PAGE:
Mobile food pantry distributions are cancelled today
Mobile food pantry distributions are cancelled today
Mobile Pantry distributions are cancelled
Mobile Pantry distributions are cancelled

Food Bank Supports Bastrop County Emergency Food Pantry with Capacity Building Grant

Apr27

Within the last few years, Central Texas has witnessed a tremendous amount of growth, even amidst a global pandemic and our own natural disasters. As folks continue to make their way to the region, counties struggle to keep up with infrastructure growth. As we have seen, this has led to an increase in need from folks that fall into vulnerable populations in our community. Bastrop County has been no exception. While COVID-19 brought about nearly insurmountable challenges for everyone, Bastrop was still recovering from the 2011 and 2015 fires. The 2011 fires alone destroyed just over 1,700 homes. While the community has worked to rebuild since then, the pandemic and last year’s winter storm has continued to drain their resources.

A shining beacon of hope in all of this has been the Bastrop County Emergency Food Pantry, who, since 1987, continues to serve the basic needs of Bastrop County residents. Last summer, they received a capacity building grant from the Central Texas Food Bank to help them expand and improve their ability to serve their neighbors.

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Bastrop County Emergency Food Pantry - Tresha Silva

Tresha Silva, Bastrop County Emergency Food Pantry Director, says, “We see…a lot of hard working families, a lot of people that are trying to thrive and survive, but they just don't make a living wage that will address all of their basic needs, that will allow them to move into a place of being food secure rather than food insecure.” Rising housing and living costs have been a negative result of recent population growth in Bastrop. While residents struggle to meet increased rent or mortgage payments, this limits their ability to put food—let alone nutritious food—on the table for their families.

Thanks to the capacity building grant, Tresha’s team has been able to expand to include a Volunteer Manager and a Senior Program Coordinator. The addition of a Volunteer Manager has allowed for a more organized and focused approach to volunteers, which has had a direct impact on the number of hours the Food Pantry has seen from volunteer support, going from 241 in January to 419 in March. Thanks to the addition of the Senior Program Coordinator, the Food Pantry has also been able to increase the number of seniors they serve through their Brown Bag program, and foster a new connection with DoorDash that allows them to deliver meals right to seniors’ homes.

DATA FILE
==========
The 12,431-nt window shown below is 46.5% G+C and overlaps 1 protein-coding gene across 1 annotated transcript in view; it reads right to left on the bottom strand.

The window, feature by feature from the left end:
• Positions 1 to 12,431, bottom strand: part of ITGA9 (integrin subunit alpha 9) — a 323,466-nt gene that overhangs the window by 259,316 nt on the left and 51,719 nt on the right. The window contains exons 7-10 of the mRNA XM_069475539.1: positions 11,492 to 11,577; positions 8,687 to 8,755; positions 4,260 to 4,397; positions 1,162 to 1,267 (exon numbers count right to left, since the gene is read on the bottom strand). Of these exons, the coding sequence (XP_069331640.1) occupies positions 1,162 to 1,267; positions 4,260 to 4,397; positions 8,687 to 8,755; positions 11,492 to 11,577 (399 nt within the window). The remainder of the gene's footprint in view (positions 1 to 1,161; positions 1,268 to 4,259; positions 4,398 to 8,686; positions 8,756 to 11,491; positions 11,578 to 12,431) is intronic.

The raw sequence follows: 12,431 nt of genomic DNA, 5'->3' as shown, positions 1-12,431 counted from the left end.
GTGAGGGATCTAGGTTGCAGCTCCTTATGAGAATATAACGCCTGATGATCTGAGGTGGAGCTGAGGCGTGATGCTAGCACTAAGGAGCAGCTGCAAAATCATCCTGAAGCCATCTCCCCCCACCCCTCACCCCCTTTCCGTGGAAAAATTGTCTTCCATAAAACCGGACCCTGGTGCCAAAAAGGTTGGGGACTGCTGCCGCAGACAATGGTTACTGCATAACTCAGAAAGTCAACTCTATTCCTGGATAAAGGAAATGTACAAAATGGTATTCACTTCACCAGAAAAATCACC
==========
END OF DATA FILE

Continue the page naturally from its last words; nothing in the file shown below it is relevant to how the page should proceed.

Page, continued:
In addition to the two new positions, the grant has also helped the Food Pantry with additional resources such as refrigeration, scales, a new barcoding system and iPads. With more freezer and refrigerator space, the Bastrop County Emergency Food Pantry is able to take more produce, meat and dairy options, and in turn offer more diverse protein options to their clients. The new barcoding system has also allowed the team to stay on top of inventory, to meet stock needs and keep track of future orders. Perhaps the most exciting piece has been the added technology that’s come with the addition of iPads and a new client reservation portal on the website. Clients now have the ability to make reservations for services online, staff can do intake electronically out at distribution sites, and clients can fill out forms electronically when they check in. Thanks to these updates, the Food Pantry can collect data more accurately and efficiently.

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Bastrop County Emergency Food Pantry - Volunteer

These changes have all brought about growth and opportunity for the team at Bastrop County Emergency Food Pantry, but they do continue to see a need for more volunteers, in particular Spanish speakers. Tresha stresses, “We want to be able to communicate with our program participants in their language that they’re most comfortable with.” This is particularly important to her team, because while food might be the basic need that brings them to the Food Pantry, there are often other needs behind that. With effective communication, staff and volunteers can help direct clients in the right direction.

But while Bastrop may experience a struggle for resources, there’s no shortage of hope and support from its members. “We have a very giving community. People look to help each other out,” says Tresha fondly. This much is clear in the work of all the folks who devote their time and efforts to Food Pantry’s cause. We are delighted to be a long-time partner with such a mighty organization.
 

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Bastrop County Emergency Food Pantry - Volunteer Manager